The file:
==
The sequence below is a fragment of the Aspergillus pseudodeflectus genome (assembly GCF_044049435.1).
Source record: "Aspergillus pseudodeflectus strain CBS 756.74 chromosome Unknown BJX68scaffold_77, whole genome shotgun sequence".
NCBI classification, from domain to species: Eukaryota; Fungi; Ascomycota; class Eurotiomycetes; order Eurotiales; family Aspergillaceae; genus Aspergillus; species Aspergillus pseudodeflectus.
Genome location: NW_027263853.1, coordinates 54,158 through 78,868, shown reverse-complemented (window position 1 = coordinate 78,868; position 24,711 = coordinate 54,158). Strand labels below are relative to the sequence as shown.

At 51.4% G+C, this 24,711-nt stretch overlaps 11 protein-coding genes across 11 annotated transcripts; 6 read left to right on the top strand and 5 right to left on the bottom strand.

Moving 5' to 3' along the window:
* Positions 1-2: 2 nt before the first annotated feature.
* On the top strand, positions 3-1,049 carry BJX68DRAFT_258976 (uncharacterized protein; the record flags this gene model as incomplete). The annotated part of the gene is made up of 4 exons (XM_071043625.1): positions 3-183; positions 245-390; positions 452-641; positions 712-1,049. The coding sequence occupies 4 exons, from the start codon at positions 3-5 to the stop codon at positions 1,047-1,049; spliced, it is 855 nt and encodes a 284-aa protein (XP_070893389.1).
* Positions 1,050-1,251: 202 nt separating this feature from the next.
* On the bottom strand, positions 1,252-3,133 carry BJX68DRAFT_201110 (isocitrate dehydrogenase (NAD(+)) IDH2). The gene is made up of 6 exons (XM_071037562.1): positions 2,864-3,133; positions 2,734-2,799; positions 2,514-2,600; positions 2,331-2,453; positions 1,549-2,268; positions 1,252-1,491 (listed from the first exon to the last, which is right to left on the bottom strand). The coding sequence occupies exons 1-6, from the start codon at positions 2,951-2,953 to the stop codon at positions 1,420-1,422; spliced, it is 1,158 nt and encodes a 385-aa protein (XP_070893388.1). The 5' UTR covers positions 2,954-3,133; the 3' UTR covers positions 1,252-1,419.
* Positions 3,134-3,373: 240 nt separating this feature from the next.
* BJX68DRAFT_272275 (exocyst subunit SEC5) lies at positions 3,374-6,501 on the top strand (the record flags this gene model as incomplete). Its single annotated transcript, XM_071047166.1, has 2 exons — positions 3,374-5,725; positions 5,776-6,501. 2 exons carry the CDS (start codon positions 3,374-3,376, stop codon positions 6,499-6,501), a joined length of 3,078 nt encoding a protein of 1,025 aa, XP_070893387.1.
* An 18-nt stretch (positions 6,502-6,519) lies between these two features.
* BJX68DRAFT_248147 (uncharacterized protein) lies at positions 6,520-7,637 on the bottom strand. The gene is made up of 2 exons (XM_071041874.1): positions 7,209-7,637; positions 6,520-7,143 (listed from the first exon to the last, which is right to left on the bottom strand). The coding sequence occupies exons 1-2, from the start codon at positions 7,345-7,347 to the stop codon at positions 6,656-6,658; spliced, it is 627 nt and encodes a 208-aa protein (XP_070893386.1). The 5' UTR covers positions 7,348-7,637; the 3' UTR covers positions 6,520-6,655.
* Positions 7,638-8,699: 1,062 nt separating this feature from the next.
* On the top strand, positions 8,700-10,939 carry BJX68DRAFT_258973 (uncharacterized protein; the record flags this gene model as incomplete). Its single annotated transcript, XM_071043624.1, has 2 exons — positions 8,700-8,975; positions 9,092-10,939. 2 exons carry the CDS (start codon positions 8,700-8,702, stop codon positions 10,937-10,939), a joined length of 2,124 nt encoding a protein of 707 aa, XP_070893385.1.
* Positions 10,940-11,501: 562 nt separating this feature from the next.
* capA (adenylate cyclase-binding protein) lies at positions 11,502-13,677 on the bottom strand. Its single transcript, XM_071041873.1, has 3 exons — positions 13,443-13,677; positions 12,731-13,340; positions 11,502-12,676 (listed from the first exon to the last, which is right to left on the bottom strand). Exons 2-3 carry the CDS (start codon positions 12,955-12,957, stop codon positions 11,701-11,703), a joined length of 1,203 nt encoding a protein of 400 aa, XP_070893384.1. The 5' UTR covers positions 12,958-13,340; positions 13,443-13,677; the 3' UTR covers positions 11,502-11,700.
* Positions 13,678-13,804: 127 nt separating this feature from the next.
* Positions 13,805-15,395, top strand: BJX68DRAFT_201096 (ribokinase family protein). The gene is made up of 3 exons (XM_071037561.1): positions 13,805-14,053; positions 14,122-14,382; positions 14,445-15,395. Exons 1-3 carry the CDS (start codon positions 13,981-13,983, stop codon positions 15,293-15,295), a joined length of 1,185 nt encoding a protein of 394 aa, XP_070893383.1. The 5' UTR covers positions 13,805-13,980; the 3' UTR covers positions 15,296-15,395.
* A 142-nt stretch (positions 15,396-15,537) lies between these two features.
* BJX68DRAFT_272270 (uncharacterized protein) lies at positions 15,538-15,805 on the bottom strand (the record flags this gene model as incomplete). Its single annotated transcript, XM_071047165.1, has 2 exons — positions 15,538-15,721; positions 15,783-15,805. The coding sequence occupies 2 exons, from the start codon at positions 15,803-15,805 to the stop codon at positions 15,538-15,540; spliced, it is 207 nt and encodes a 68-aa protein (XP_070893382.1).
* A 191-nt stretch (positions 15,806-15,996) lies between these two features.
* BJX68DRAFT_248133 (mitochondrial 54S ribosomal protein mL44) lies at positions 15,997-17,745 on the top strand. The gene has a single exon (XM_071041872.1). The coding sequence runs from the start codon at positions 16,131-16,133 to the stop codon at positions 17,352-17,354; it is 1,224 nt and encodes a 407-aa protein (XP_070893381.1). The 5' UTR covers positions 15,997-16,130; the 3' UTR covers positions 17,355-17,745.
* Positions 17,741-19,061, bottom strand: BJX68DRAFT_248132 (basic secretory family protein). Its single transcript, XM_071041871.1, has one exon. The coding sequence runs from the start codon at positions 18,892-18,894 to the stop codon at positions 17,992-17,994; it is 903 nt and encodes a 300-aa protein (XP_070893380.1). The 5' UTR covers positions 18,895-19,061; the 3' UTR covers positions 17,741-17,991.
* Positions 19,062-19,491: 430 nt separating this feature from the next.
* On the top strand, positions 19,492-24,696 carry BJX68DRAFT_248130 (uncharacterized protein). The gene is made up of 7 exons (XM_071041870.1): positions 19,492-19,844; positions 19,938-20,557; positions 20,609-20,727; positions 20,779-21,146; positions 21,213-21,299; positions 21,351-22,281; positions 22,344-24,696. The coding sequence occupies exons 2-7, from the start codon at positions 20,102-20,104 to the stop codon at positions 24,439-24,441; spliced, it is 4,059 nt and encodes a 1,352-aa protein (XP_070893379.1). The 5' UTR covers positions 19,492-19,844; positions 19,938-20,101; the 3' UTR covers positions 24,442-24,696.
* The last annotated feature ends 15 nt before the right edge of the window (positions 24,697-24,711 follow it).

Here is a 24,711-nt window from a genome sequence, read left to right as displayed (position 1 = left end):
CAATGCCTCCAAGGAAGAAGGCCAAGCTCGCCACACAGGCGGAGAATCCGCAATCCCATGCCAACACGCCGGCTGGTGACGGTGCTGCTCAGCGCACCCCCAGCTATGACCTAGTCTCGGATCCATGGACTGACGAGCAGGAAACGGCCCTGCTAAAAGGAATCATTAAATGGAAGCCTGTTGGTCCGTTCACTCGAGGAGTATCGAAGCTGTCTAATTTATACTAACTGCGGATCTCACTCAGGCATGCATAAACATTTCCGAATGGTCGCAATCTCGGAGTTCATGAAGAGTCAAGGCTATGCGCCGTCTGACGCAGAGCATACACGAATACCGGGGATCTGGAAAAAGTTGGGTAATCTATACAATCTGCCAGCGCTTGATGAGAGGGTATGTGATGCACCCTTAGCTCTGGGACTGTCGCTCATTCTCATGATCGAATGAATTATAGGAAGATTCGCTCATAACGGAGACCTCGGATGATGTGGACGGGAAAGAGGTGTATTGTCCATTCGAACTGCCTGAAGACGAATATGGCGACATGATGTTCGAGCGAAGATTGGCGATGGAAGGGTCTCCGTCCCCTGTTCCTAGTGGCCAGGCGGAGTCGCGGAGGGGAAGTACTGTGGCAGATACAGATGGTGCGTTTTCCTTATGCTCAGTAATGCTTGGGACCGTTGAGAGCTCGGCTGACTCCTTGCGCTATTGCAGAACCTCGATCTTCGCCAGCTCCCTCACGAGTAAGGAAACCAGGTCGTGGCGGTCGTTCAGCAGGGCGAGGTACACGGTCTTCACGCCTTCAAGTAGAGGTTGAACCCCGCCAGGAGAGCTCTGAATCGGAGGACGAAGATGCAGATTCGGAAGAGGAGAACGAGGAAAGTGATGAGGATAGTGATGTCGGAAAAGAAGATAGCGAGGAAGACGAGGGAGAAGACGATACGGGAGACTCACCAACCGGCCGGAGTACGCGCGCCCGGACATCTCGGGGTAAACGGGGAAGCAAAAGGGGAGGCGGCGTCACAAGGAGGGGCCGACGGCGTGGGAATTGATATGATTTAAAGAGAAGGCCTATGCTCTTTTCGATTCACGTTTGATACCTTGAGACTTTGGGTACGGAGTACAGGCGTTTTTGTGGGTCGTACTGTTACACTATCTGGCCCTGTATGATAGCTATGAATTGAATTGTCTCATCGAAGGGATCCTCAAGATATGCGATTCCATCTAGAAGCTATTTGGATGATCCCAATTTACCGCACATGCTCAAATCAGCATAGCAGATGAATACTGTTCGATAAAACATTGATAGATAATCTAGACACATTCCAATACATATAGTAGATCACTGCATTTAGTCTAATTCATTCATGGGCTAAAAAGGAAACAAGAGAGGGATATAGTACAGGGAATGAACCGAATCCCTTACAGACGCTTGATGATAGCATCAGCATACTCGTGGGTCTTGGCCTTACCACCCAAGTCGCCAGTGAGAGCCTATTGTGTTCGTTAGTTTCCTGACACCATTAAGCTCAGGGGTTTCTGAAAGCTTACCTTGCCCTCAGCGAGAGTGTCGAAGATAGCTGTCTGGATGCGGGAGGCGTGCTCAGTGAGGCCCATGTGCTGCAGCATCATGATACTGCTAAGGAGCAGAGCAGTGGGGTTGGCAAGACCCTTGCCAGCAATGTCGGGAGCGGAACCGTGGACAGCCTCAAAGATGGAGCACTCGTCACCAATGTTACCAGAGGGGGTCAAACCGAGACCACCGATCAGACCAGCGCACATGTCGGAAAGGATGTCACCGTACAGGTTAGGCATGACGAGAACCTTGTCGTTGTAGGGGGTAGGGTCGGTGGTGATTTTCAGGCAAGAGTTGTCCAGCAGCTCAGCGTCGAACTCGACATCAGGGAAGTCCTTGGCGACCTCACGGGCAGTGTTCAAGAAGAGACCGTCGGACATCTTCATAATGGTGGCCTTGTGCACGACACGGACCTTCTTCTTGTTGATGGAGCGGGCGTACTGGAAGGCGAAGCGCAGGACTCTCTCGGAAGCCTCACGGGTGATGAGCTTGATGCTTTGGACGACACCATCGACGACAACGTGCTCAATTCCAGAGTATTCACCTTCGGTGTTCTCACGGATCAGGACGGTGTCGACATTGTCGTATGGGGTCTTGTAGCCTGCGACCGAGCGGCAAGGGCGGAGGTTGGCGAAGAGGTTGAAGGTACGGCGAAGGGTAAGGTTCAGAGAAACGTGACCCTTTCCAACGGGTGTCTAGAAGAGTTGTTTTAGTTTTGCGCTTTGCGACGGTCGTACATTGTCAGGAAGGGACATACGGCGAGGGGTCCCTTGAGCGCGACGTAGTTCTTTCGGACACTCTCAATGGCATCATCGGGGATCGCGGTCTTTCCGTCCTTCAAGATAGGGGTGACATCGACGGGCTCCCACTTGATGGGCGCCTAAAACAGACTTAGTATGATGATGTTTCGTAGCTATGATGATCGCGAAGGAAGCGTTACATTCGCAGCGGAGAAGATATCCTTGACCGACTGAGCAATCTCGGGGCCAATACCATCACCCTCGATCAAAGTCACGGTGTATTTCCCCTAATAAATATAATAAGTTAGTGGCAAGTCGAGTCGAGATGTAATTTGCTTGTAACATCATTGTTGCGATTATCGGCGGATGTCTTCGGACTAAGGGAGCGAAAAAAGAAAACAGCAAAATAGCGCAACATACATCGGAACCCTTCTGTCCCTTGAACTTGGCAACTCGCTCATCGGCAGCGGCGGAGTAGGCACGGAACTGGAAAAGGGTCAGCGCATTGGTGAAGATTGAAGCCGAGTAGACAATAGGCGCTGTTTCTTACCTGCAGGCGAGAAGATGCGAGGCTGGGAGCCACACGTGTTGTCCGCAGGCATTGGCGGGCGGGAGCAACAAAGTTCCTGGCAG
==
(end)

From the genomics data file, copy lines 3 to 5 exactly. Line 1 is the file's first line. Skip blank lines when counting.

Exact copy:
NCBI classification, from domain to species: Eukaryota; Fungi; Ascomycota; class Eurotiomycetes; order Eurotiales; family Aspergillaceae; genus Aspergillus; species Aspergillus pseudodeflectus.
Genome location: NW_027263853.1, coordinates 54,158 through 78,868, shown reverse-complemented (window position 1 = coordinate 78,868; position 24,711 = coordinate 54,158). Strand labels below are relative to the sequence as shown.

At 51.4% G+C, this 24,711-nt stretch overlaps 11 protein-coding genes across 11 annotated transcripts; 6 read left to right on the top strand and 5 right to left on the bottom strand.